The main controller 34 may communicate with the alarm controller 40 in order to alert an operator of an adverse condition, i.e., an alarm condition. In one implementation, the alarm controller 40 is configured to generate and an audible and/or visual alarm in the event of a detected alarm condition. The alarm controller also may be configured to disable timers and/or heating elements during an alarm condition. An alarm condition may occur in the event that the detected temperature varies from a preset temperature by more than a threshold value (e.g., ±5° F.) for longer than a threshold period of time (e.g., 2 minutes), for example. An alarm condition also may occur where a detected temperature is lower than the minimum temperature (e.g., 140° F.) required for a particular food product, a defective sensor is detected, and/or the passageway temperature fails to achieve the set temperature within a certain period of time.

The main controller 34 may send and/or receive communication data through the network interface 42. In one implementation, the main controller 34 may receive communication data including user instructions and, in response, may control the operations of the shelving unit 12 a including instructing the individual display controllers 36 to display certain messages and/or controlling the temperature of the passageway 16 a. In another implementation, the main controller 34 may compile and send communication data including holding cabinet information (e.g., operation mode, stored food products, temperature settings, timer settings) through the network interface 42. Such communication data including the holding cabinet information may be received and displayed by a remote user using a personal computer, mobile telephone, and/or Web-enable handheld device.

FIG. 4 illustrates aspects of a communication system 100 for conveying holding cabinet information. As shown, the communication system 100 includes a holding cabinet system 110 connected to a client system 120 through a network 130. In one implementation, the holding cabinet system 110 is configured to provide holding cabinet information to the client system 120. Examples of holding cabinet information include, but are not limited to, operating mode information (e.g., on, off, cleaning mode, service mode, test mode), shelving unit information, food product position, food product description, start time, stop time, time remaining, set temperature, detected temperature, current meal, and/or alarm status. In general, the holding cabinet information may include any type of information that may be presented to an operator through a display panel (e.g., display panel 18 a). Digital communication of holding cabinet information allows for simplified set-up and operation of the holding cabinet system 110. In particular, such communication provides methods for monitoring the status of product temperatures and timers to assure proper operation of the equipment and food handling procedures.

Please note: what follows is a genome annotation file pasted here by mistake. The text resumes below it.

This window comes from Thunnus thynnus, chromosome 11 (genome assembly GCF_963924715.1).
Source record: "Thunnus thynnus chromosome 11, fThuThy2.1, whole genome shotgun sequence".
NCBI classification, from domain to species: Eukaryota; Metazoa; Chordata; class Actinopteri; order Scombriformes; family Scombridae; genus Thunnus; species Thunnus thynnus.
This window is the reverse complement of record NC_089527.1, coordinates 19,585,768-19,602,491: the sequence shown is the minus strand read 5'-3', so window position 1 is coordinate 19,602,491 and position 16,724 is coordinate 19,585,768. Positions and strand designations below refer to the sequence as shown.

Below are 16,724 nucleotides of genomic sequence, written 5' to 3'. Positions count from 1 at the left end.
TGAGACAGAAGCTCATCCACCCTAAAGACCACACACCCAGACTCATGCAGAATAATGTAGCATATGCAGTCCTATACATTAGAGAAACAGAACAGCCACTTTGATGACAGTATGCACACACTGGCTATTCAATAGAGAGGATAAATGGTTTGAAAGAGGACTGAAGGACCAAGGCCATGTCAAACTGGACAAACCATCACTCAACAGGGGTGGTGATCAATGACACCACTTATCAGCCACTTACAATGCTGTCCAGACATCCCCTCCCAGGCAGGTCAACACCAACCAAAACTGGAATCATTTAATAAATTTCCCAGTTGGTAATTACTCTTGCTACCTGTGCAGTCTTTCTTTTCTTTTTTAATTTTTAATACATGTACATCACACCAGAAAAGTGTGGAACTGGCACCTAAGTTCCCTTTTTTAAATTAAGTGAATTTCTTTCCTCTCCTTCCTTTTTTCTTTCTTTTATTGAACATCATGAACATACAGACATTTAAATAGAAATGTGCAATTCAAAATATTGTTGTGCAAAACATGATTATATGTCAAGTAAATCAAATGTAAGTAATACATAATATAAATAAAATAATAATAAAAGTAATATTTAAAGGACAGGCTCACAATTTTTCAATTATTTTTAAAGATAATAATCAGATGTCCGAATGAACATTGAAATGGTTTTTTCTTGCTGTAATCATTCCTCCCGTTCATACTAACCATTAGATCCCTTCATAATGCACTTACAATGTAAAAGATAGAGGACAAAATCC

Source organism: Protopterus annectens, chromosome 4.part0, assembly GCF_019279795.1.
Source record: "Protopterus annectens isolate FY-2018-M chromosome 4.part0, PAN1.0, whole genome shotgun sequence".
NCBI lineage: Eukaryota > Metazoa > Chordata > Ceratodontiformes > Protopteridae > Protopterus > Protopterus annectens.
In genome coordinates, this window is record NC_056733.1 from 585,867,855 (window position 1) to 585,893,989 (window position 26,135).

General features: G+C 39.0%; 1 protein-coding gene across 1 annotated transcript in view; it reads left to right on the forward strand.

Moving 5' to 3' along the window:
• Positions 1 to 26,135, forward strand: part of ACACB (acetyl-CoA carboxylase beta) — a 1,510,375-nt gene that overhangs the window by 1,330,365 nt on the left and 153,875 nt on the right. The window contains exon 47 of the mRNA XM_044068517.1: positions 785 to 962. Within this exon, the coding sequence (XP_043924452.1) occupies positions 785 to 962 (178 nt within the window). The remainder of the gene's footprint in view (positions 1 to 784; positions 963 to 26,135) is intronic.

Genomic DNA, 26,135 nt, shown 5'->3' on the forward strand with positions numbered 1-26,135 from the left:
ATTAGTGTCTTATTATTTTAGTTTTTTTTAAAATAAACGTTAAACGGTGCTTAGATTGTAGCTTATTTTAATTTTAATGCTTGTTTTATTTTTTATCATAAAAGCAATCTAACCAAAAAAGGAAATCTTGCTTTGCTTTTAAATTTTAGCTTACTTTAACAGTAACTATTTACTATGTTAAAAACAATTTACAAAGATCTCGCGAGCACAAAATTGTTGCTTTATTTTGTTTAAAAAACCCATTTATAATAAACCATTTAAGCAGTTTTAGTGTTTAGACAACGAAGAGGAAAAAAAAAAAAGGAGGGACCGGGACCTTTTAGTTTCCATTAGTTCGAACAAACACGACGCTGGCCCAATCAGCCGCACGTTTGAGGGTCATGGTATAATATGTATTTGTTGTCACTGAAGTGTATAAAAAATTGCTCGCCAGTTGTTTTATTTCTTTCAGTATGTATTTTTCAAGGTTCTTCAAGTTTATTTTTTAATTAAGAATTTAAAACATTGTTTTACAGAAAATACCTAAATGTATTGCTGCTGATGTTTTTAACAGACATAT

Each of the holding cabinet system 110 and the client system 120 may include a computer system having hardware and/or software components for communicating with the network 130 and with each other. The holding cabinet system 110 and the client system 120 each may include one or more general-purpose computers (e.g., personal computers and/or servers), one or more special-purpose computers (e.g., devices specifically programmed to communicate with each other), or a combination of one or more general-purpose computers and one or more special-purpose computers. The holding cabinet system 110 and the client system 120 may be structured and arranged to communicate using various communication protocols (e.g., http, WAP) and encapsulation protocols (e.g., UDP) to establish connections (e.g., peer-to-peer) between network elements and/or to operate within or in concert with one or more other systems (e.g., the Internet and/or Web).

In one implementation, the holding cabinet system 110 and the client system 120 each include at least one device operating under the command of a control program. An example of a device is a computer processor capable of responding to and executing instructions in a defined manner. Other examples include a general or special-purpose computer, a personal computer (“PC”), a workstation, a server, a laptop, an Web-enabled telephone, a Web-enabled personal digital assistant (“PDA”), an interactive television set, a settop box, video tape recorder (“VTR”), digital video disc (“DVD”) player, an on-board (i.e., vehicle-mounted) computer, or any other component, machine, tool, equipment, or some combination thereof capable of responding to and executing instructions.

An example of a control program is a software application (e.g., operating system, browser application, microbrowser application, server application, proxy application, gateway application, tunneling application, communication application, and/or ISP client application) loaded on a device. Other examples include a computer program, a piece of code, an instruction, another device, or some combination thereof, for independently or collectively instructing the device to interact and operate as desired. The control program may be embodied permanently or temporarily in any type of machine, component, physical or virtual equipment, storage medium, or propagated signal capable of providing instructions to a device. In particular, the control program (e.g., software application, computer program) may be stored on a storage media (e.g., ROM, magnetic diskette, or propagated signal) or device readable by a general or special purpose programmable computer, such that if the storage media or device is read by a computer system, the functions described herein are performed.